Trust at the Point?
Speaking of Alameda Point, some of the most vocal opponents of the plan to develop Alameda Point are floating a proposal to turn it into a public land trust.
Arthur and Gretchen Lipow say they want to see something like San Francisco’s Presidio Trust out on the Point, instead of SunCal’s proposed development of around 4,000 homes, retail, office space and more.
Per the Lipows’ flyer:
We want an ecologically sound development that serves the public with open space, wetlands, schools, recreation areas, research parks that are partnered with educational institutions, and light industry. In other words, we want to build on what we already have: A state of the art film studio, wine and spirits tasting rooms, warehouses and other services that currently produce $10 million to $12 million in annual income for Alameda.
Gretchen Lipow said she and her husband are just getting their proposal put together and are meeting with parks people and trust people.
Debbie Potter, the city’s base reuse manager, said the idea of a public trust was briefly discussed by the City Council (sitting as the Alameda Reuse and Redevelopment Authority) after Alameda Point Community Partners pulled out as Point developer in 2006. But it wasn’t considered a viable option financially (the $10 to $12 million the Lipows referenced pays for limited maintenance on the base), and would have taken control over development of the base out of the city’s hands.
And it sounds like doing a trust at Alameda Point could have been even more complicated than establishing one at the Presidio. “From the ARRA’s perspective, it wasn’t seen as a comparable property scenario,” Potter said.
From the city’s 2006 staff report on the Point’s future:
The Presidio Trust was created under unique circumstances associated with the formation by Congress of the Golden Gate National Recreation Area (“GGNRA”) in 1972. At that time, the following provision was included in the GGNRA legislation:
- When all or any substantial portion of the remainder of the Presidio [other than Baker Beach and Crissy Army Airfield, which are covered by separate provisions of the GGNRA Act] is determined by the Department of Defense to be excess to its needs, such lands shall be transferred to the jurisdiction of the Secretary [of Interior] for purposes of this Act.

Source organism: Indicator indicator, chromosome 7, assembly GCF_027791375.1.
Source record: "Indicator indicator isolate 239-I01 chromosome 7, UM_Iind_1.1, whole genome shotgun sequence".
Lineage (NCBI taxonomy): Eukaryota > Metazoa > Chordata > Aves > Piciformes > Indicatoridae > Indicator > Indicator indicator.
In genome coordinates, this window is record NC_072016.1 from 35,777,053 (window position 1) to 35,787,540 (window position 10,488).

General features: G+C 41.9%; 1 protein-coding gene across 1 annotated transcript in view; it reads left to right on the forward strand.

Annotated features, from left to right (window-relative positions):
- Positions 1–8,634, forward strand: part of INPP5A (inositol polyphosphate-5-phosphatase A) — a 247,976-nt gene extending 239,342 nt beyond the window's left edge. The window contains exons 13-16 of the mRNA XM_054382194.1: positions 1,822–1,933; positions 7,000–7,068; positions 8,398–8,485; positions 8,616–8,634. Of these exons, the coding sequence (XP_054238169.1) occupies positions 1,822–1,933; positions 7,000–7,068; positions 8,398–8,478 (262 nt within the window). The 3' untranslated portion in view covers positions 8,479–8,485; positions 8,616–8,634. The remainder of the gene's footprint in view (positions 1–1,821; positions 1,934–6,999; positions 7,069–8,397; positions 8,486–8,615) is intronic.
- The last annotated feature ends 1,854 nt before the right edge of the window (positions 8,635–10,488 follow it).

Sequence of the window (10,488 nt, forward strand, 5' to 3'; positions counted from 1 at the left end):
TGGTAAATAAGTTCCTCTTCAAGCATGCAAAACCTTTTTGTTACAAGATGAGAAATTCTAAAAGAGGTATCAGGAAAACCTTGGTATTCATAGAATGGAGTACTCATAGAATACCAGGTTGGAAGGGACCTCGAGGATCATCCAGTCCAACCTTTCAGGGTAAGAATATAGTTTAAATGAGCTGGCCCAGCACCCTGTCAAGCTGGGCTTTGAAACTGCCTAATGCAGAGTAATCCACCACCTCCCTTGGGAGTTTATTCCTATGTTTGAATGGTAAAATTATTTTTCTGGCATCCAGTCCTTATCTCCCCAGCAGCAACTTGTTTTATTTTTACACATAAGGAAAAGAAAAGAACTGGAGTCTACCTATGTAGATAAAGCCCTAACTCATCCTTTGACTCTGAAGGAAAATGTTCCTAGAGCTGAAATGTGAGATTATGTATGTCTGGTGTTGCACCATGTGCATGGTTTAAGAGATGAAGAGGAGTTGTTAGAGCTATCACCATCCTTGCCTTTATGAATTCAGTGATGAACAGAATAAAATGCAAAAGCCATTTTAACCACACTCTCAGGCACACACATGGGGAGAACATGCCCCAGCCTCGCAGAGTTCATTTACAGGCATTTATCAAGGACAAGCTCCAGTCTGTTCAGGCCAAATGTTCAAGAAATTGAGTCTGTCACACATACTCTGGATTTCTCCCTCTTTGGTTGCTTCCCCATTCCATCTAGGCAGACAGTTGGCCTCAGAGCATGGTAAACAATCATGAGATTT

Accordingly, when the Presidio was closed in 1994 pursuant to BRAC 1988, it became part of the GGNR. In 1996, Congress determined that the Presidio should be financially self-supporting and passed The Presidio Trust Act. The Presidio Trust is a “wholly-owned government corporation” run by a seven-member board of directors. The Trust manages the property in accordance with the purposes of the GGNRA Act and in order to achieve self-sufficiency within 15 years.
Equivalent special legislation would be required for ARRA to pursue reuse of Alameda Point consistent with the Presidio Trust model.
Any form of public auction pursued by the Navy would need the City’s cooperation, both as the land use regulator and as the trustee for the public trust. Once Alameda Point is transferred out of Federal ownership, it will be subject to the City’s land use authority. Hence, any development application would require a City determination that it is consistent with the General Plan and Zoning Code and properly conditioned land use entitlements would need to be approved. Furthermore, CEQA compliance would be required.
Public trust lands cannot be conveyed into private ownership. The City of Alameda was granted ownership and management of the public trust lands by an act of the Legislature in 1913 as trustee for the people of the State of California. In 1917, the Legislature amended the 1913 act and authorized the City to transfer land at what is now Alameda Point to the United States. The 1913 and 1917 Acts do not allow the City or its successors to convey ownership of the land to “any individual, firm or corporation.” The City has resolved future public trust issues with the State Lands Commission, the agency responsible for assuring that trustees such as Alameda perform their trust duties, through the Alameda Public Trust Exchange Act (“2000 Act”), which authorizes terminating the public trust on land that is no longer useful for public trust purposes in exchange for land that is useful for trust purposes, and makes the ARRA co-trustee with the City. Therefore, the Navy must work with the City/ARRA to ensure that any auction is compliant with the 2000 Act.
BTW, Lauren Do talked about the trust concept in a post last week (scroll down).